The first round of the second leg of the 2022-2023 Women’s Grand Prix kicked off this afternoon in the Kempinski hotel with four decisive results in the six games.
After the introductions and reminders, Chief Arbiter Jens Wolter initiated the clocks punctually at three o’clock, and, after the customary handshakes and pre-game smiles, the twelve players sat down to battle it out.
The traditional ceremonial first move was performed on three different boards at the same time. Dana Reizniece Ozola, Deputy Chair of the FIDE management board, opened the game between Kosteniuk and Kashlinskaya; Roman Krulich, CEO of the Krulich Immobilien Group and main sponsor, opened the Muzychuk vs Muzychuk game and finally, Manuel Pretzl, CSU leader for Munich, opened the local game between Paehtz and Wagner.
As in the first leg in Astana, the Munich Grand Prix is repeating the 30-move special regulation, much appreciated by chess fans all over the world. Notwithstanding the fact that women’s events are traditionally extremely hard-fought, the regulations of the tournament expressly forbid draw agreements before Black’s 30th has been played on the board, with the exception of move repetition or stalemate.
Adding to this the 90-minute for 40 moves plus 30 extra minutes time control, exciting games are to be expected, and no less than four decisive results were scored in today’s first round.
Muzychuk, Mariya — Muzychuk, Anna (0.5-0.5)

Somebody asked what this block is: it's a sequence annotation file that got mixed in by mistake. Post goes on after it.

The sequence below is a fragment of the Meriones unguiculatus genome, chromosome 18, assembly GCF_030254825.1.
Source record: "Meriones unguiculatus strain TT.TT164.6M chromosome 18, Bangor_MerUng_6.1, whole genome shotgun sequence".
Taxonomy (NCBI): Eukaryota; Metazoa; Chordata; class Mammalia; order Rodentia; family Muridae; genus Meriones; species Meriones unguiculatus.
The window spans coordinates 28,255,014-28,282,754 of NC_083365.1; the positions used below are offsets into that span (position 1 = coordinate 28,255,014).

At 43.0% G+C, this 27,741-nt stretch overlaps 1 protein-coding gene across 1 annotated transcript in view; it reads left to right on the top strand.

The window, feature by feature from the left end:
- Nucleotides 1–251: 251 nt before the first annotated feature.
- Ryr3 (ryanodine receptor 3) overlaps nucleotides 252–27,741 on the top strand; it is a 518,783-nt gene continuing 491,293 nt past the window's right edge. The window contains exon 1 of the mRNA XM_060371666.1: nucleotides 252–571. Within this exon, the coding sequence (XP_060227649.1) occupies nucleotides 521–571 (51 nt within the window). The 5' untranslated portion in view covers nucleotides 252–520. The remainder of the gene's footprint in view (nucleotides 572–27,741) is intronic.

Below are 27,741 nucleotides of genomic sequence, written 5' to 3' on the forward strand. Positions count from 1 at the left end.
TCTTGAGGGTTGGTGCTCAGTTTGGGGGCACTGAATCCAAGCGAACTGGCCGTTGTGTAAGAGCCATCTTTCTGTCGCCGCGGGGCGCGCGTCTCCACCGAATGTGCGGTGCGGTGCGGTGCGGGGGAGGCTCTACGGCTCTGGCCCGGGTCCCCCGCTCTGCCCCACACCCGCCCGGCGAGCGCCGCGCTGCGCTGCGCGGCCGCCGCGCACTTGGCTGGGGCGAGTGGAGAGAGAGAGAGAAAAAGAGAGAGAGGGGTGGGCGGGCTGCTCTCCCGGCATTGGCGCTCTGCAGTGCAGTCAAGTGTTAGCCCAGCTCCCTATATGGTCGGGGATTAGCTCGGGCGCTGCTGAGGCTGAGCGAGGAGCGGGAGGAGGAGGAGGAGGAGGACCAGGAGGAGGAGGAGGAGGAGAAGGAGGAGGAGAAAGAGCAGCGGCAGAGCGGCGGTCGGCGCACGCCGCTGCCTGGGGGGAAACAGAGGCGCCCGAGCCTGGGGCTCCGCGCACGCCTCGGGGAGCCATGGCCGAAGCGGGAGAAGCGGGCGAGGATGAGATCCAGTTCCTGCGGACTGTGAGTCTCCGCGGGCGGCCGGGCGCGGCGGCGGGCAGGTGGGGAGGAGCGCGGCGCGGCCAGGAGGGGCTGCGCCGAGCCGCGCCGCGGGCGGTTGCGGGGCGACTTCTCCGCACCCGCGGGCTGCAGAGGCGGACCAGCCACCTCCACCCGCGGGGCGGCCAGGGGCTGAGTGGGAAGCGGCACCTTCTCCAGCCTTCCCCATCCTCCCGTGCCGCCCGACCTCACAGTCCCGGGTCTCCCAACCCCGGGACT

Although most of the encounters between the two Ukrainian sisters happily end in a draw – and today wasn’t an exception – this afternoon’s game proved to be most exciting.
Playing with Black, Anna chose the very active Benoni defence, maybe in an attempt to unbalance her sister’s opening preparation. After the key theoretical move 15.f4, Anna sacrificed a piece for two pawns and a dangerous initiative against Mariya’s castled king.
Mariya went into the tank for a few minutes and decided to avoid most of the complicated lines. She chose the solid option, which ultimately ended in a move repetition around move thirty.
According to the engines, the final position is balanced, although White does enjoy the advantage of a piece for three pawns – there is still a lot of play in the position.
Paehtz, Elisabeth — Wagner, Dinara (1-0)
Something went wrong for Wagner in the opening. Out prepared in a side-line of the Sicilian defence, she spent nearly an hour on her sixth move, quickly falling into a completely lost position.
In conversation with IM Michael Rahal, FIDE Press Officer for the event, Paehtz explained the reasoning behind her opening choice: “My coach prepared an opening for me. Meanwhile, my dad also worked on something totally different. Then, my dad said that I can’t play other stuff because he typed everything for three or four hours and it shouldn’t be for nothing. I said to my dad that I will play his stuff, and basically I won the game because of him.”
Paehtz took her time to convert the advantage but finished off the game with a very cool tactical motif beginning with 22.Rd7!
Black has no way out since 22…Bxd7 fails to 23. Nf6+ Kg8 24. Qc5+. Dinara tried 22…Qb6 but capitulated after 23.Bc4! h6 24. Nf6+ 1-0